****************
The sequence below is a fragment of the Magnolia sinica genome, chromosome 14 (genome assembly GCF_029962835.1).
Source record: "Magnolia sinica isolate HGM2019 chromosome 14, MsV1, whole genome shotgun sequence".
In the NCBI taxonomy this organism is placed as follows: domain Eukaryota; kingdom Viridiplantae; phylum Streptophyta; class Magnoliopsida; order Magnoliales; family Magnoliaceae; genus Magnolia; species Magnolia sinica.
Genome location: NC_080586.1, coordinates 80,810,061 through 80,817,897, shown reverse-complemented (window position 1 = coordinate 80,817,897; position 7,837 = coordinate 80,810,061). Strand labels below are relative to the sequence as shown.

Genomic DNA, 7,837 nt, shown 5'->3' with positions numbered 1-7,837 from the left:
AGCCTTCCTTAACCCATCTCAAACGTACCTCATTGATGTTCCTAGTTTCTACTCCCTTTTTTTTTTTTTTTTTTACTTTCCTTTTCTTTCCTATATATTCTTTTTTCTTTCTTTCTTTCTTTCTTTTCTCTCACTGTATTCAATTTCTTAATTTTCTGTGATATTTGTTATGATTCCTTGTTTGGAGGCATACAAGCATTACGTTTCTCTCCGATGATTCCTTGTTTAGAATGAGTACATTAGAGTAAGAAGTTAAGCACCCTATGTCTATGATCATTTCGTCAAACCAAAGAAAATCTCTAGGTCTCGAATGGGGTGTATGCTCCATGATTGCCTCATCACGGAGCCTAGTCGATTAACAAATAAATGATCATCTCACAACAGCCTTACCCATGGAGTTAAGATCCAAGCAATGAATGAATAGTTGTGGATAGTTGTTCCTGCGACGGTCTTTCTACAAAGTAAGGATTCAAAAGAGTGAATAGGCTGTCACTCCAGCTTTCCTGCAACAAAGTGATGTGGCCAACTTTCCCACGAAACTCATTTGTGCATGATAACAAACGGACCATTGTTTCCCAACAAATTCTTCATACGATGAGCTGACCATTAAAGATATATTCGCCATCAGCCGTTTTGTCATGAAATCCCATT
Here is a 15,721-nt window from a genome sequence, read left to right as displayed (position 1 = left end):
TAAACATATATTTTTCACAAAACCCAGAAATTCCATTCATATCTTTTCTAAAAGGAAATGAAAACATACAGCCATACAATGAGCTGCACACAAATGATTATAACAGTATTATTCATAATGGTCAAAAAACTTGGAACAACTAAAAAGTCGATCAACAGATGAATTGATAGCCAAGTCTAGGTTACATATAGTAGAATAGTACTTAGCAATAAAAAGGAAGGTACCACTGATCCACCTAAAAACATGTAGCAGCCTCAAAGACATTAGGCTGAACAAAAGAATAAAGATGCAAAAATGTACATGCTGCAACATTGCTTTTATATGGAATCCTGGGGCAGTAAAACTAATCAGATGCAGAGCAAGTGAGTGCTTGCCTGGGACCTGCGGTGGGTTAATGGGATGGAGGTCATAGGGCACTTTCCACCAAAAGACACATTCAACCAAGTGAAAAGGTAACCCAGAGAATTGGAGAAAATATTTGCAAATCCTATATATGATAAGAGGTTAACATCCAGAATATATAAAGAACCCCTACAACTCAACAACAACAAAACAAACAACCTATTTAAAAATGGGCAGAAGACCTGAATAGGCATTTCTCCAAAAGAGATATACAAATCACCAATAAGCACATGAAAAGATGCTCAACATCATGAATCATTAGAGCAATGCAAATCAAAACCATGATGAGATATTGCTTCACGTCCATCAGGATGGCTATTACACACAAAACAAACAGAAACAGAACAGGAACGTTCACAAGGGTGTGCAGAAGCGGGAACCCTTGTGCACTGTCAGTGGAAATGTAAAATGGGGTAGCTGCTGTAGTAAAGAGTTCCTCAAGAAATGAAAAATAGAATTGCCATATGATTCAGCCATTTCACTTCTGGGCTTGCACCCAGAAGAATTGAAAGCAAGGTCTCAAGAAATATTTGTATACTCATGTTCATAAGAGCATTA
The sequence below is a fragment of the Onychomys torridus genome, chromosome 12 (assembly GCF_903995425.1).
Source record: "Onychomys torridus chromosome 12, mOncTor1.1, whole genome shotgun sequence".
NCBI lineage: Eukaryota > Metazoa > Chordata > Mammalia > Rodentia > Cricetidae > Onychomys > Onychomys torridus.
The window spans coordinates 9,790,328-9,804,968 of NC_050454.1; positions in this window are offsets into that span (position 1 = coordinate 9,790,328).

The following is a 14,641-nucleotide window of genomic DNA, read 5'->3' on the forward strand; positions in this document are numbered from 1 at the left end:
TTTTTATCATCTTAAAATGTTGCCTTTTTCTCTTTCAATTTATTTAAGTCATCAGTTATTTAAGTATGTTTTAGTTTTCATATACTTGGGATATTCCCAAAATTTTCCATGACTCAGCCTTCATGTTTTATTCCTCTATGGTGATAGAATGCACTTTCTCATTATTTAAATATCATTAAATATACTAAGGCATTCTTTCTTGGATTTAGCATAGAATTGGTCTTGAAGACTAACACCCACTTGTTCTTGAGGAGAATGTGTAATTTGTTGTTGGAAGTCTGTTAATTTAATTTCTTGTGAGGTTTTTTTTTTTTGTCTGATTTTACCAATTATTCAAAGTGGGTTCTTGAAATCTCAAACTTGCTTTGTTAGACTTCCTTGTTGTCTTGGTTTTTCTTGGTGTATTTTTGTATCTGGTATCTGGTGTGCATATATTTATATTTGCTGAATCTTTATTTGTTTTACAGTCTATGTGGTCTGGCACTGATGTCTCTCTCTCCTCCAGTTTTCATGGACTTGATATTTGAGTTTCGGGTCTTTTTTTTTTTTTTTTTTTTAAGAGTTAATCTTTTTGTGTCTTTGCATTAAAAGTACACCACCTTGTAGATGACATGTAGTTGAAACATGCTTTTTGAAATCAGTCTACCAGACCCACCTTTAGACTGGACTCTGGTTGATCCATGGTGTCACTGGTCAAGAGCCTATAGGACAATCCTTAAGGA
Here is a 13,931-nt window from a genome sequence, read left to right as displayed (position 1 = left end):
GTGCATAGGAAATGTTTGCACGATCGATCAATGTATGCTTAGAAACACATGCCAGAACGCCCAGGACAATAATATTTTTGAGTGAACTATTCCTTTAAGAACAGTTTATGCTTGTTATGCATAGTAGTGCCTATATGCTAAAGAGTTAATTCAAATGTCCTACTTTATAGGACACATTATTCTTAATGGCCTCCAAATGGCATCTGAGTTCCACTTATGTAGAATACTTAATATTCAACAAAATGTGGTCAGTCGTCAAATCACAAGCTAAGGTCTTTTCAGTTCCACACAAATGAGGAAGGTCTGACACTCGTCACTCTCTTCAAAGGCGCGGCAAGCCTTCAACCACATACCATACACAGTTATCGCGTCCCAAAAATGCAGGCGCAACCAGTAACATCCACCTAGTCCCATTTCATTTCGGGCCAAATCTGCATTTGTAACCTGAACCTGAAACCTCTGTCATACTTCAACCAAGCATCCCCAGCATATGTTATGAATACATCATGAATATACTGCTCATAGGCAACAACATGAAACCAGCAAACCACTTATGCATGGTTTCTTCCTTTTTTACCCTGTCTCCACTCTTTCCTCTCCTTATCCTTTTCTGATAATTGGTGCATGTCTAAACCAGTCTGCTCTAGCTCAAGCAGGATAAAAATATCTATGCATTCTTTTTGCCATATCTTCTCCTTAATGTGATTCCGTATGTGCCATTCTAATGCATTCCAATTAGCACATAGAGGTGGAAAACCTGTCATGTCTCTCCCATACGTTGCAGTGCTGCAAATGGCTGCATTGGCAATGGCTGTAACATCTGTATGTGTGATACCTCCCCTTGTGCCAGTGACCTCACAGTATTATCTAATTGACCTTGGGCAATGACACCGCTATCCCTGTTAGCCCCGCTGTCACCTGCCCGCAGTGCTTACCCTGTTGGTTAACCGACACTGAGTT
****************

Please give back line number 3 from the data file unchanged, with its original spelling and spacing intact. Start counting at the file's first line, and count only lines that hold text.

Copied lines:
In the NCBI taxonomy this organism is placed as follows: domain Eukaryota; kingdom Viridiplantae; phylum Streptophyta; class Magnoliopsida; order Magnoliales; family Magnoliaceae; genus Magnolia; species Magnolia sinica.